This statement implies that we have had any hysteria on the issue at all. This is the doubletalking bullshit attitude that got the Republicans' clocks cleaned for them. The conservative base has the brains and the stomach for this war. Some Republicans will understand that - after their heads clear, their teeth are fixed, and their jaws are wired back in place. Others will not.

Any Republican who ponders November 7, 2006 - and fails to see PRESERVE OUR SOVEREIGNTY, PROTECT OUR BORDERS, AND ENFORCE OUR LAWS in 100-ft. high, flourescent orange letters - is too stupid to even think about getting my vote. George Bush's grand vision of a global capitalist utopia - on the backs and at the expense of decent, productive Americans - has just been repudiated in the most unambivalent, unambiguous, and unmistakable terms possible. I have every confidence that a newly-awakened Republican Party will act accordingly - now that they know what time it is.

If you only look at the snip, I see your point. In actuality Hanson is further repudiating that statement. The conclusion is that the exodus from Mexico to US has destabalized both countries.
 

musicman

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If you only look at the snip, I see your point. In actuality Hanson is further repudiating that statement. The conclusion is that the exodus from Mexico to US has destabalized both countries.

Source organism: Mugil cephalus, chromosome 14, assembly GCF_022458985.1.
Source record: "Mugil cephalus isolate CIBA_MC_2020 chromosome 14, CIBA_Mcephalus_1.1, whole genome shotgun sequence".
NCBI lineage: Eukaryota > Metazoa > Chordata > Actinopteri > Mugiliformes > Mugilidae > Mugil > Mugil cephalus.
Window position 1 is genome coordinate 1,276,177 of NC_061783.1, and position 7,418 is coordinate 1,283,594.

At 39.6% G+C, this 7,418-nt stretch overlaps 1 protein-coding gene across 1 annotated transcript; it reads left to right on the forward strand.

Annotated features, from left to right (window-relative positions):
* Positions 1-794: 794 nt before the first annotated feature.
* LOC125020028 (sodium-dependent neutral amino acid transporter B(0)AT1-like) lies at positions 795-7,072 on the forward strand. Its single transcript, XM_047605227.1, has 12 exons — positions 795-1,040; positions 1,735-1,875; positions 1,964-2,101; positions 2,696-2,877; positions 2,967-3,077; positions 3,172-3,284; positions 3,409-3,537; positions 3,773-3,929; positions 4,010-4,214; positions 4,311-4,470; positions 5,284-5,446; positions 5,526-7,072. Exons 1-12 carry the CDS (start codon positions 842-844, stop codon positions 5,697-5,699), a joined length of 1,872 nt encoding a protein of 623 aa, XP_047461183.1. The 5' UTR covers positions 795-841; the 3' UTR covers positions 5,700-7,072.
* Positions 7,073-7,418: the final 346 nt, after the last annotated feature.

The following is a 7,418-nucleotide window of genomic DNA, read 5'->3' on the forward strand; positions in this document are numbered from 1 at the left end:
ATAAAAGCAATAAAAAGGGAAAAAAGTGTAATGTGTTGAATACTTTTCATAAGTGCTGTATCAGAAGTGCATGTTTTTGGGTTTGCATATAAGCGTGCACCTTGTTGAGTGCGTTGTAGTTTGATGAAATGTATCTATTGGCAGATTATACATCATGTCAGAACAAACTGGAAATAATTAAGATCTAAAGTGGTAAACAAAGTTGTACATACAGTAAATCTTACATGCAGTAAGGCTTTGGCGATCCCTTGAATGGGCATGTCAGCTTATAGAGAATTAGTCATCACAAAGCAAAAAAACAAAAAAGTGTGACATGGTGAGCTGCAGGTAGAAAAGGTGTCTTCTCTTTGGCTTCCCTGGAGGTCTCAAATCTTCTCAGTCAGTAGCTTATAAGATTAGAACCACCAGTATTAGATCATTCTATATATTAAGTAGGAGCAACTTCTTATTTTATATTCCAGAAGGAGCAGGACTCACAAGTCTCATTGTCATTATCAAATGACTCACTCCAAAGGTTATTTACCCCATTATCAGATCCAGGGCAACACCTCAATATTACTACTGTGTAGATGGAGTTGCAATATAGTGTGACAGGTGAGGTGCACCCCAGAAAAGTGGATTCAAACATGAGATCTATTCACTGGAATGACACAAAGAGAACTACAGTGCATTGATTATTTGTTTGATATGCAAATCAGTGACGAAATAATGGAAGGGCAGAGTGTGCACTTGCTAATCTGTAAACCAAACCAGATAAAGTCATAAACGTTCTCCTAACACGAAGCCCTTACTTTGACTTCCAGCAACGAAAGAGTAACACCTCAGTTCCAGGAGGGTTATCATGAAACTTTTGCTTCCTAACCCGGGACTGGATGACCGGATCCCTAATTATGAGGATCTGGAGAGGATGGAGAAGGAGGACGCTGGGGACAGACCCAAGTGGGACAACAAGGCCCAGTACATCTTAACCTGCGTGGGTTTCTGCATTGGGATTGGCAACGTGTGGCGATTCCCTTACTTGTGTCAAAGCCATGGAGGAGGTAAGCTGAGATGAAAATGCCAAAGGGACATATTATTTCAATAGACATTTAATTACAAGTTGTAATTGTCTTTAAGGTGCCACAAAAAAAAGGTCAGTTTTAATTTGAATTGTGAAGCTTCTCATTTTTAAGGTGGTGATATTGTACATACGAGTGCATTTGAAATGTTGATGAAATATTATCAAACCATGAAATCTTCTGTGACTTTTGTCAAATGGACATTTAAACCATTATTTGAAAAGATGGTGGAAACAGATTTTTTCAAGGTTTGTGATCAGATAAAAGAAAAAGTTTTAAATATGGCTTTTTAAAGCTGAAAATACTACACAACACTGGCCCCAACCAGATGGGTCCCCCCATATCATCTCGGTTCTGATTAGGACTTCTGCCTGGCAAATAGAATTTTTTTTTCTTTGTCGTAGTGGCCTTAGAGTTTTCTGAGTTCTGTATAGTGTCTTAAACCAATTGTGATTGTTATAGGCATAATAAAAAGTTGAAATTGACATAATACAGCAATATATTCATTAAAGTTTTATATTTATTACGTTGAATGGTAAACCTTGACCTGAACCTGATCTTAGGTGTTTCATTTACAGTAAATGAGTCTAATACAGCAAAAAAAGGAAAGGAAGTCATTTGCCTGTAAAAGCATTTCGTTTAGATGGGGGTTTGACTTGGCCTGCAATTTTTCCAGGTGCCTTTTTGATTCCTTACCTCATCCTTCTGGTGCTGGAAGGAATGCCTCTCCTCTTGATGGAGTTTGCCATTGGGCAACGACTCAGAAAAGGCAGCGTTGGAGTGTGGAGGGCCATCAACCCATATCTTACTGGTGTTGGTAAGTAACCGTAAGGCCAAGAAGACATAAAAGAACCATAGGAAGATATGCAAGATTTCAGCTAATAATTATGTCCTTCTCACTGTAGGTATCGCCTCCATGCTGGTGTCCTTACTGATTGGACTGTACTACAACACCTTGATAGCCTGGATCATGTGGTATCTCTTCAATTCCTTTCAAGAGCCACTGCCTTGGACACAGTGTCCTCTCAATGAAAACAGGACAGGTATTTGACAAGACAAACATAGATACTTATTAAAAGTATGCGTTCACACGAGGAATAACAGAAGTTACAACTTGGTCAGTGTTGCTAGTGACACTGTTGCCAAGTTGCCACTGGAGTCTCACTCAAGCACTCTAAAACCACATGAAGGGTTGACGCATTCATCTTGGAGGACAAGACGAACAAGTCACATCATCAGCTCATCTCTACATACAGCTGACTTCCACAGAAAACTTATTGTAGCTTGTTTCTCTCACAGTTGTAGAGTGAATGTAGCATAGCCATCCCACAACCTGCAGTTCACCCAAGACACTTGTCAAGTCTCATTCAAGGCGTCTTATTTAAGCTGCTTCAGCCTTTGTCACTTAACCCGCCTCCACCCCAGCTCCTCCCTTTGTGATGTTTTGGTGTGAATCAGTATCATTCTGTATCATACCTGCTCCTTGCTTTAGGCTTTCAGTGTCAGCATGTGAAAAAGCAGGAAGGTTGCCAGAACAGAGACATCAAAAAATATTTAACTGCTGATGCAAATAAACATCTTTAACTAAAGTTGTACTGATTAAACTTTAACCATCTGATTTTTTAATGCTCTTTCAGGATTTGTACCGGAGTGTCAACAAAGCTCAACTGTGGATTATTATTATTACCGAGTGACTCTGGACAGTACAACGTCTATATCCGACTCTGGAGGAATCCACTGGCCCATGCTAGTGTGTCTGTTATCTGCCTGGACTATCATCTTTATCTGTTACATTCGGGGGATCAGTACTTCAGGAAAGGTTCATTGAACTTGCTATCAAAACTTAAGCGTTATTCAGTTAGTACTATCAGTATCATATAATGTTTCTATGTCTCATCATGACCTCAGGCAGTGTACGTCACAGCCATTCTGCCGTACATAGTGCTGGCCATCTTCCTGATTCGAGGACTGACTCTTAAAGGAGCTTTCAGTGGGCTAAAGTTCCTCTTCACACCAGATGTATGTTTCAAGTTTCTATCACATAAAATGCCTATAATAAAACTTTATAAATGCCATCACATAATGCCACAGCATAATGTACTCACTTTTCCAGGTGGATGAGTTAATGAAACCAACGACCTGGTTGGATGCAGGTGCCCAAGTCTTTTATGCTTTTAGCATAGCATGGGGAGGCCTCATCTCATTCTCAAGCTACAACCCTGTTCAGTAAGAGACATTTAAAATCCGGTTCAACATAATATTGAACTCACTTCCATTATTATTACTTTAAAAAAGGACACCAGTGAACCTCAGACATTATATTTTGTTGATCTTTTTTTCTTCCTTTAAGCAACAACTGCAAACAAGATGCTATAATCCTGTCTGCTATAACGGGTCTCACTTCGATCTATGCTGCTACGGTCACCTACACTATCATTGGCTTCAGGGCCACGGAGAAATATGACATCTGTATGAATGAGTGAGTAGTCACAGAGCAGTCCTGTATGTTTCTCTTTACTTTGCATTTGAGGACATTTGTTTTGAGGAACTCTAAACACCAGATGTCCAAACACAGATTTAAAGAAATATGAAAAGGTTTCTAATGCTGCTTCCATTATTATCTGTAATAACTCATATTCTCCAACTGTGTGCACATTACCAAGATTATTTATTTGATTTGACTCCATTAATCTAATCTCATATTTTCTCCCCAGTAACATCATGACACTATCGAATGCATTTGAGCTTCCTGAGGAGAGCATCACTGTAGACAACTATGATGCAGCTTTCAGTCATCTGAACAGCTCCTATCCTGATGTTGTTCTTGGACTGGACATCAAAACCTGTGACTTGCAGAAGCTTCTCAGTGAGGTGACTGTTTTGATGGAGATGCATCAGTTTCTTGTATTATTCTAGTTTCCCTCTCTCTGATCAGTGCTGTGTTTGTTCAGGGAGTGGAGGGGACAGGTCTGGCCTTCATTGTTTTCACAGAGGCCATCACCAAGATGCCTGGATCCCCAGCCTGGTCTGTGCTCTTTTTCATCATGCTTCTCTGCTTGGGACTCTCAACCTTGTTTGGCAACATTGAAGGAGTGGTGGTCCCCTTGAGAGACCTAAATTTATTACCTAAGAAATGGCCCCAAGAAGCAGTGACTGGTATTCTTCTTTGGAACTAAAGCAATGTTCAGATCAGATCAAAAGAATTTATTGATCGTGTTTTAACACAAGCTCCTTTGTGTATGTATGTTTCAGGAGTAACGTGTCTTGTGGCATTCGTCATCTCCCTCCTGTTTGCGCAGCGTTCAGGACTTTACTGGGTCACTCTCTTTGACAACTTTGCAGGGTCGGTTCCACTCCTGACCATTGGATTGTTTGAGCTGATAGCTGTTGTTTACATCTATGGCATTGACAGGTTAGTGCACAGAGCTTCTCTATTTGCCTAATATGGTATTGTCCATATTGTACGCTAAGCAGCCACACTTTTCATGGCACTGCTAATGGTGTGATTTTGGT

Yeah, but I resent hell out of the snip. It encapsulizes the double-tongue cuteness of the neocon. Anyone who hopes for as much as a polite listen from conservative America had better start talking very plain, very straight, very soon. Cuteness is fatal; the Right is in a foul mood, as we have seen. Conservative America is through bullshitting.
 

Annie

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Yeah, but I resent hell out of the snip. It encapsulizes the double-tongue cuteness of the neocon. Anyone who hopes for as much as a polite listen from conservative America had better start talking very plain, very straight, very soon. Cuteness is fatal; the Right is in a foul mood, as we have seen. Conservative America is through bullshitting.

I doubt anyone that had supported the administration, much less given hundreds of hours to it's election, was earlier than I in having a problem with how things have been going and making that clear. In many ways, from Schiavo to ports to the communications I've lost friends, here and in real life.

The 'neo-cons' have some things right and some things wrong. Many of the ideas are correct, but the leaders have been condescending and tried to be 'off radar' way too much. It's what leaves them open to the conspiracy theorists, which I think has been a major unrecognized problem.

But dealing with this article, it was not subtle and not 'neo-con.'
 

rtwngAvngr